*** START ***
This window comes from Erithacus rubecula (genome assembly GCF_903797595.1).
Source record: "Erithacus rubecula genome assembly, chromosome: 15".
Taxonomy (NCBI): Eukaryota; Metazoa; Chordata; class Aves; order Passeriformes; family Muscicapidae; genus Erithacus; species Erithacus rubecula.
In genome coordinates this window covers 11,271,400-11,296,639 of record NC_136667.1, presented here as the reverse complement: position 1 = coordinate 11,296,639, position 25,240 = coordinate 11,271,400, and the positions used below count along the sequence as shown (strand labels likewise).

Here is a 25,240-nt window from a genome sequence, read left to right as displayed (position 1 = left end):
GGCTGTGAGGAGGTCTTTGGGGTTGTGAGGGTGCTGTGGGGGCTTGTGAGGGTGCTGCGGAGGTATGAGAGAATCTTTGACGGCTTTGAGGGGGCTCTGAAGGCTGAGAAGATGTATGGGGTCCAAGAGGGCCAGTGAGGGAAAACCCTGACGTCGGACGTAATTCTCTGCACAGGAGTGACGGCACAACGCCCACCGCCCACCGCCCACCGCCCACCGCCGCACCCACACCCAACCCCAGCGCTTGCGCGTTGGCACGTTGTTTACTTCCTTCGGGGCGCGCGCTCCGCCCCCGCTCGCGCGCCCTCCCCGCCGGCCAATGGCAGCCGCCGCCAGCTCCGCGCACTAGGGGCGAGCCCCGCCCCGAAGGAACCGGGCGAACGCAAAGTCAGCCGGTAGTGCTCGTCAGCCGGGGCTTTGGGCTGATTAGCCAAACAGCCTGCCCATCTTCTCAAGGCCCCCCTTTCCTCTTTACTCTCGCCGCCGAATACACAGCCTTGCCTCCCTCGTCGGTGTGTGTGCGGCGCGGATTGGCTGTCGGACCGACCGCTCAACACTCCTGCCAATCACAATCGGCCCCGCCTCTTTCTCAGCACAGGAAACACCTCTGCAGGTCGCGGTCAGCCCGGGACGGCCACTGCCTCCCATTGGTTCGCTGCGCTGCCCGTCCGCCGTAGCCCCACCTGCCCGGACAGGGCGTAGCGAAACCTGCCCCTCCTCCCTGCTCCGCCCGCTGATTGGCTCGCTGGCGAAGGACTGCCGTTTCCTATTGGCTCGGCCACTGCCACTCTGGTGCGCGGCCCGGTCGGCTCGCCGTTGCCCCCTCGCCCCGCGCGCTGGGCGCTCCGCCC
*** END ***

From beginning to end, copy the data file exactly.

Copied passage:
This window comes from Erithacus rubecula (genome assembly GCF_903797595.1).
Source record: "Erithacus rubecula genome assembly, chromosome: 15".
Taxonomy (NCBI): Eukaryota; Metazoa; Chordata; class Aves; order Passeriformes; family Muscicapidae; genus Erithacus; species Erithacus rubecula.
In genome coordinates this window covers 11,271,400-11,296,639 of record NC_136667.1, presented here as the reverse complement: position 1 = coordinate 11,296,639, position 25,240 = coordinate 11,271,400, and the positions used below count along the sequence as shown (strand labels likewise).

Here is a 25,240-nt window from a genome sequence, read left to right as displayed (position 1 = left end):
GGCTGTGAGGAGGTCTTTGGGGTTGTGAGGGTGCTGTGGGGGCTTGTGAGGGTGCTGCGGAGGTATGAGAGAATCTTTGACGGCTTTGAGGGGGCTCTGAAGGCTGAGAAGATGTATGGGGTCCAAGAGGGCCAGTGAGGGAAAACCCTGACGTCGGACGTAATTCTCTGCACAGGAGTGACGGCACAACGCCCACCGCCCACCGCCCACCGCCCACCGCCGCACCCACACCCAACCCCAGCGCTTGCGCGTTGGCACGTTGTTTACTTCCTTCGGGGCGCGCGCTCCGCCCCCGCTCGCGCGCCCTCCCCGCCGGCCAATGGCAGCCGCCGCCAGCTCCGCGCACTAGGGGCGAGCCCCGCCCCGAAGGAACCGGGCGAACGCAAAGTCAGCCGGTAGTGCTCGTCAGCCGGGGCTTTGGGCTGATTAGCCAAACAGCCTGCCCATCTTCTCAAGGCCCCCCTTTCCTCTTTACTCTCGCCGCCGAATACACAGCCTTGCCTCCCTCGTCGGTGTGTGTGCGGCGCGGATTGGCTGTCGGACCGACCGCTCAACACTCCTGCCAATCACAATCGGCCCCGCCTCTTTCTCAGCACAGGAAACACCTCTGCAGGTCGCGGTCAGCCCGGGACGGCCACTGCCTCCCATTGGTTCGCTGCGCTGCCCGTCCGCCGTAGCCCCACCTGCCCGGACAGGGCGTAGCGAAACCTGCCCCTCCTCCCTGCTCCGCCCGCTGATTGGCTCGCTGGCGAAGGACTGCCGTTTCCTATTGGCTCGGCCACTGCCACTCTGGTGCGCGGCCCGGTCGGCTCGCCGTTGCCCCCTCGCCCCGCGCGCTGGGCGCTCCGCCC